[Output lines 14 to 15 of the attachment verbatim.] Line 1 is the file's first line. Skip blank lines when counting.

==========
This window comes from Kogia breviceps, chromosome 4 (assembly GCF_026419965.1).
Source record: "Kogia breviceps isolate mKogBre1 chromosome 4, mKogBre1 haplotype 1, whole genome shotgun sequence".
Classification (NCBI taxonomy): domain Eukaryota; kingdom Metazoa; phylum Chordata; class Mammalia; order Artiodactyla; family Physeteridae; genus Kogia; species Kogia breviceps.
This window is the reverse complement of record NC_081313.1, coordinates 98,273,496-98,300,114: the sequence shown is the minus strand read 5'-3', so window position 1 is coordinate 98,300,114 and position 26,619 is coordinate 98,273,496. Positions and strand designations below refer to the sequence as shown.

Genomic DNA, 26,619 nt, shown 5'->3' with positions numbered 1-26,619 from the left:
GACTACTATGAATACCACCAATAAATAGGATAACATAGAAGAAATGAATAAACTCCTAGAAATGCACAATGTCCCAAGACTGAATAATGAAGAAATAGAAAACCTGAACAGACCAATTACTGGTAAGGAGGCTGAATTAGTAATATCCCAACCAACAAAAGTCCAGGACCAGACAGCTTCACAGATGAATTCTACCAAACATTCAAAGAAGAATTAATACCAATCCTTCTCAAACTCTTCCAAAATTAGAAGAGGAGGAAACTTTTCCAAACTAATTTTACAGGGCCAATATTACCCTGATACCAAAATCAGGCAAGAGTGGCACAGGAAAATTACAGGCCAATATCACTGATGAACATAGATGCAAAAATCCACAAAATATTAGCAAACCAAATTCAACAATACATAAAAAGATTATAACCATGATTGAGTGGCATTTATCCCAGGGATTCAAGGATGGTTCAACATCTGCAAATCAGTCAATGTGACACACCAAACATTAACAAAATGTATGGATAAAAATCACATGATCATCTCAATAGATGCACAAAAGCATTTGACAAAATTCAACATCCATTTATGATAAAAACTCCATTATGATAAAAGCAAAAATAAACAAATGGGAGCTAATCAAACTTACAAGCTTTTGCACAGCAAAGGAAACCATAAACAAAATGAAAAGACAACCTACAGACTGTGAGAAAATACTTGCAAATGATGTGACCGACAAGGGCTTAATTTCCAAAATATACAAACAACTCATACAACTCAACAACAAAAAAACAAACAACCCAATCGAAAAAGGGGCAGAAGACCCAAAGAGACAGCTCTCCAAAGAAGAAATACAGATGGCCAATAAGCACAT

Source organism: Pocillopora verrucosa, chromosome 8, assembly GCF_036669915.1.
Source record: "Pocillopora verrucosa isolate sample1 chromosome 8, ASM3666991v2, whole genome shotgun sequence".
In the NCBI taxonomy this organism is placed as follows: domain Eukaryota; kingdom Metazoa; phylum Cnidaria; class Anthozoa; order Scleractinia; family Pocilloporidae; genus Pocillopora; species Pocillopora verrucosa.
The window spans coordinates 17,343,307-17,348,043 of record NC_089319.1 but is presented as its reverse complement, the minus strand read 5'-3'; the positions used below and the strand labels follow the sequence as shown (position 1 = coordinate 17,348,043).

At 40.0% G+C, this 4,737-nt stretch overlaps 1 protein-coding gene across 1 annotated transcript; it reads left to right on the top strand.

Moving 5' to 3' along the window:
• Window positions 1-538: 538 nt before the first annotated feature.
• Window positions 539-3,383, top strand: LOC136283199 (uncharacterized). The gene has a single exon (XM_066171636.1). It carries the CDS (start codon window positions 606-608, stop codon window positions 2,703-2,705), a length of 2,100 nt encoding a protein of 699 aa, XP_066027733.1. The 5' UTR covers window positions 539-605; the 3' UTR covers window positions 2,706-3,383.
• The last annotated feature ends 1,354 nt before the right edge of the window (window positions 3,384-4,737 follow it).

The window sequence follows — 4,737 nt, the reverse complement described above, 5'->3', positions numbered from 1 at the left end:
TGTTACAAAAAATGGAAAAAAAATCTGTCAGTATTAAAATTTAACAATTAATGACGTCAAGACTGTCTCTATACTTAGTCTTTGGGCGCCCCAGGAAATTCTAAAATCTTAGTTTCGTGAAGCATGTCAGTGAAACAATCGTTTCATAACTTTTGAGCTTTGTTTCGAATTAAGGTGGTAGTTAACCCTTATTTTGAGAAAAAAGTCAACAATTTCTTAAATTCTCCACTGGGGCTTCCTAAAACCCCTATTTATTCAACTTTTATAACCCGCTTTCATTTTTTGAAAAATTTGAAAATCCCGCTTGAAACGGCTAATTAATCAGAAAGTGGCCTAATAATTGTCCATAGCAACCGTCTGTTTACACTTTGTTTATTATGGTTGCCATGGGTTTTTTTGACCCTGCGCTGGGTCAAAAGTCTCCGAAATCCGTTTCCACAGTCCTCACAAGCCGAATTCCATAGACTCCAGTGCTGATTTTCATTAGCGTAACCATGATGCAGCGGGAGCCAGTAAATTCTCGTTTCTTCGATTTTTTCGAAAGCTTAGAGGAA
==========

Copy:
• Window positions 539-3,383, top strand: LOC136283199 (uncharacterized). The gene has a single exon (XM_066171636.1). It carries the CDS (start codon window positions 606-608, stop codon window positions 2,703-2,705), a length of 2,100 nt encoding a protein of 699 aa, XP_066027733.1. The 5' UTR covers window positions 539-605; the 3' UTR covers window positions 2,706-3,383.
• The last annotated feature ends 1,354 nt before the right edge of the window (window positions 3,384-4,737 follow it).